Misha Mahowald

From Wikipedia, the free encyclopedia
Jump to navigation Jump to search
Misha Mahowald
Michelle Mahowald.jpg
Michelle Anne Mahowald

January 12, 1963
DiedDecember 26, 1996(1996-12-26) (aged 33)[1]
Zürich, Switzerland[2]

Michelle Anne Mahowald (January 12, 1963 – December 26, 1996) was an American computational neuroscientist in the emerging field of neuromorphic engineering. In 1996 she was inducted into the Women in Technology International Hall of Fame for her development of the Silicon Eye and other computational systems. She died by suicide at age 33.

Early life and education[edit]

External video
“Silicon Vision - Misha Mahowald”, Films for the Humanities and Sciences
“Dr. Misha Mahowald: WITI Hall of Fame 1996 Induction Video”, Women In Technology International

Mahowald, known as Misha, was born in Minneapolis, Minnesota, daughter of Alfred and Joan Fischer Mahowald. She had a younger sister, Sheila.[2]

After graduating high school, she attended the California Institute of Technology, graduating with a degree in biology in 1985. She continued at Caltech as a PhD student in Computation and Neural Systems under the supervision of Professor Carver Mead, a specialist in VLSI. For her thesis, Mahowald created her own project by combining the fields of biology, computer science, and electrical engineering, to produce the silicon retina.[3]


The silicon retina used analog electrical circuits to mimic the biological functions of rod cells, cone cells, and other non-photoreceptive cells in the retina of the eye. The invention was not only highly original and potentially useful as a device for restoring sight to the blind, but it was also one of the most eclectic feats of electrical and biological engineering of the time. This remarkable example of engineering earned Mahowald a well-deserved reputation as one of the most famous female engineers of her age. Her work has been considered "the best attempt to date" to develop a stereoscopic vision system.[4] She was awarded a doctorate in computational neuroscience in 1992, and her invention of the silicon retina and the silicon neuron earned her articles in the prestigious scientific journals Scientific American and Nature, as well as four patents and the Clauser Prize[5] for her dissertation. A revised version of her dissertation [2] was subsequently published in book form.[6]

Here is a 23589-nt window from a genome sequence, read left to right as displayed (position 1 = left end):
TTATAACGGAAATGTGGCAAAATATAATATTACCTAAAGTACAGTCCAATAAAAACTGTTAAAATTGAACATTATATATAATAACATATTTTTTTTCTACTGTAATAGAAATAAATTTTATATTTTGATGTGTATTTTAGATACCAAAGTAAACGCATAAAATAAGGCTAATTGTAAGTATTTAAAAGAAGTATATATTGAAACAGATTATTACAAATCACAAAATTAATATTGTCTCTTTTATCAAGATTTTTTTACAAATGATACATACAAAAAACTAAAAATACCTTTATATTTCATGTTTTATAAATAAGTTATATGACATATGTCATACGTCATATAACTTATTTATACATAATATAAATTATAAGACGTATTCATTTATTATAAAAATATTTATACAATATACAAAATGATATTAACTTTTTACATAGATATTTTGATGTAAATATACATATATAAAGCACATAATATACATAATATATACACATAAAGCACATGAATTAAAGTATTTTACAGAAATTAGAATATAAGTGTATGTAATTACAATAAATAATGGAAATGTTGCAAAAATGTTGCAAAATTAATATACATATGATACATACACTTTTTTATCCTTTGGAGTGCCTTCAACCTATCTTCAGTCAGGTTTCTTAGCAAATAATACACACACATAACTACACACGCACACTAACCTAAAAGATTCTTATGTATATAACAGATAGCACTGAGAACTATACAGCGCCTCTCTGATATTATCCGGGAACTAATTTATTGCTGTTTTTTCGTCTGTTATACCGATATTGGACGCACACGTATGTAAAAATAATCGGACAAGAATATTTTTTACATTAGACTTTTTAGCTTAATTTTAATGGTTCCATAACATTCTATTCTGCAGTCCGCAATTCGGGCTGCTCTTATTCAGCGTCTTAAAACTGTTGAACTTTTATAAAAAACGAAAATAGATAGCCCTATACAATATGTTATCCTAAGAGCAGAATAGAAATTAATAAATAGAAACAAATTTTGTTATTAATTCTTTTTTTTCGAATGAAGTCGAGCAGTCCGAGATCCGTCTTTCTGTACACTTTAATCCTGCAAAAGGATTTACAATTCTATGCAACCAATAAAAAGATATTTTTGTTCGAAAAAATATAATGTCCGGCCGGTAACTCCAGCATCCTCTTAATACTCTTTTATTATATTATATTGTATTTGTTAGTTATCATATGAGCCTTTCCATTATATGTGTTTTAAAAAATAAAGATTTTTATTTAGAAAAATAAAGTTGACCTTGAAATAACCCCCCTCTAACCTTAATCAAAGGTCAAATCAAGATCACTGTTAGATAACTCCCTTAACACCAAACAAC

Mahowald then re-located to the University of Oxford for one year to do a post-doctoral fellowship with eminent neuroscientists Kevan Martin and Rodney Douglas. After the completion of this project, Mahowald moved to Zürich to help found the Institute of Neuroinformatics (Institut für Neuroinformatik) at the University of Zurich and ETH Zurich, a research institution whose mission is to discover the key principles by which brains work and to implement these in artificial systems that interact intelligently with the real world.[7][2]

In 1996, she was made a member of the Women in Technology International (WITI) Hall of Fame.[8]

Mahowald died in Zürich at the end of 1996, taking her own life at the age of 33.

Aspects of her work and personal life have been described in a book about the creation of the vision sensor company Foveon.[9]


The Misha Mahowald Prize for Neuromorphic Engineering was created to recognize outstanding achievements in the field of neuromorphic engineering and was first awarded in 2016.[10]


The following is a list of Misha Mahowald's scientific publications from 1989 onwards. Her name continued to appear on publications after her death in recognition of the strong contributions she had made to those works while still alive.


  • R. Hahnloser, R. Sarpeshkar, M. Mahowald, R.J. Douglas and S. Seung: "Digital selection and analog amplification co-exist in an electronic circuit inspired by neocortex", Nature, 405: 947-951, 2000


  • R.J. Douglas, C. Koch, M.A. Mahowald and K.A.C. Martin: "Recurrent excitation in neocortical circuits", Cerebral Cortex, Plenum Press, 1999